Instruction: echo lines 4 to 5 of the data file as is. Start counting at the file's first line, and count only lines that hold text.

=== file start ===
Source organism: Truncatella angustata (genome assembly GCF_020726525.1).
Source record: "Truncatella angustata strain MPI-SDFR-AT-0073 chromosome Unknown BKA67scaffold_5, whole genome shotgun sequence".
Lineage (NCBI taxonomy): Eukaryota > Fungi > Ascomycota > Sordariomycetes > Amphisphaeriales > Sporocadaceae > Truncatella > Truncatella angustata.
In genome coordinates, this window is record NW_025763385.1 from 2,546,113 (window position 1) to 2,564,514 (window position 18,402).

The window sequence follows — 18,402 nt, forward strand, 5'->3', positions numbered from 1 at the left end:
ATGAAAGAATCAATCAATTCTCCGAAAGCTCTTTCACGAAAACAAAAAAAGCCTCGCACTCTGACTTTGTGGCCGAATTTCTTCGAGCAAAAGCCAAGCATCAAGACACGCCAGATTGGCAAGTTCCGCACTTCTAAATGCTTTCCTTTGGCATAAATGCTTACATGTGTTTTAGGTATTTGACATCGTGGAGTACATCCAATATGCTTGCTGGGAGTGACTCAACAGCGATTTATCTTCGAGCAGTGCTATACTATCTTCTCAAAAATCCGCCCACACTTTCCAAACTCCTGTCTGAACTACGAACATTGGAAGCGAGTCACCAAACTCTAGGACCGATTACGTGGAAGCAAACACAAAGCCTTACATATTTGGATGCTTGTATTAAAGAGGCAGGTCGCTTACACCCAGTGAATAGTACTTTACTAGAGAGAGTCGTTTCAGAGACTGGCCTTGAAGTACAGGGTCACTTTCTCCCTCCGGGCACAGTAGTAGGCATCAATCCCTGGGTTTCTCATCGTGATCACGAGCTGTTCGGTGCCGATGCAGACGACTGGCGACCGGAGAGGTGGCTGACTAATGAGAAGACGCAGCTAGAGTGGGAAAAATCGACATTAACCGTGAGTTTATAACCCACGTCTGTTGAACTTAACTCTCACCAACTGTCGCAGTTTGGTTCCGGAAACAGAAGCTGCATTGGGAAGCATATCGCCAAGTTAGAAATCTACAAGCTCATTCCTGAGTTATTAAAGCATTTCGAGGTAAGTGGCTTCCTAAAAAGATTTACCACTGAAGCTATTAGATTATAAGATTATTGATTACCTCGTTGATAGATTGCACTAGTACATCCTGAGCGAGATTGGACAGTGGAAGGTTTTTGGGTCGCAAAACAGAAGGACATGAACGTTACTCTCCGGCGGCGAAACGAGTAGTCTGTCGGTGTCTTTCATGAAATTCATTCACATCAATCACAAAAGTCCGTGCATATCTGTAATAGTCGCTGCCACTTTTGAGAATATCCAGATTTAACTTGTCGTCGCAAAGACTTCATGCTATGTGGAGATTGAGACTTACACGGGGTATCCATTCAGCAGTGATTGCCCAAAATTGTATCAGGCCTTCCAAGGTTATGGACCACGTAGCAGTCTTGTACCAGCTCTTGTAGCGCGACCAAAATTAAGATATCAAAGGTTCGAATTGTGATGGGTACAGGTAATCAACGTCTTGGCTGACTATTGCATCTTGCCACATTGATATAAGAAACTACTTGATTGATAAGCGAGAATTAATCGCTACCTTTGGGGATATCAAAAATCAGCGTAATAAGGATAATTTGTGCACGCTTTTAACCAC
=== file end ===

In genome coordinates, this window is record NW_025763385.1 from 2,546,113 (window position 1) to 2,564,514 (window position 18,402).

The window sequence follows — 18,402 nt, forward strand, 5'->3', positions numbered from 1 at the left end: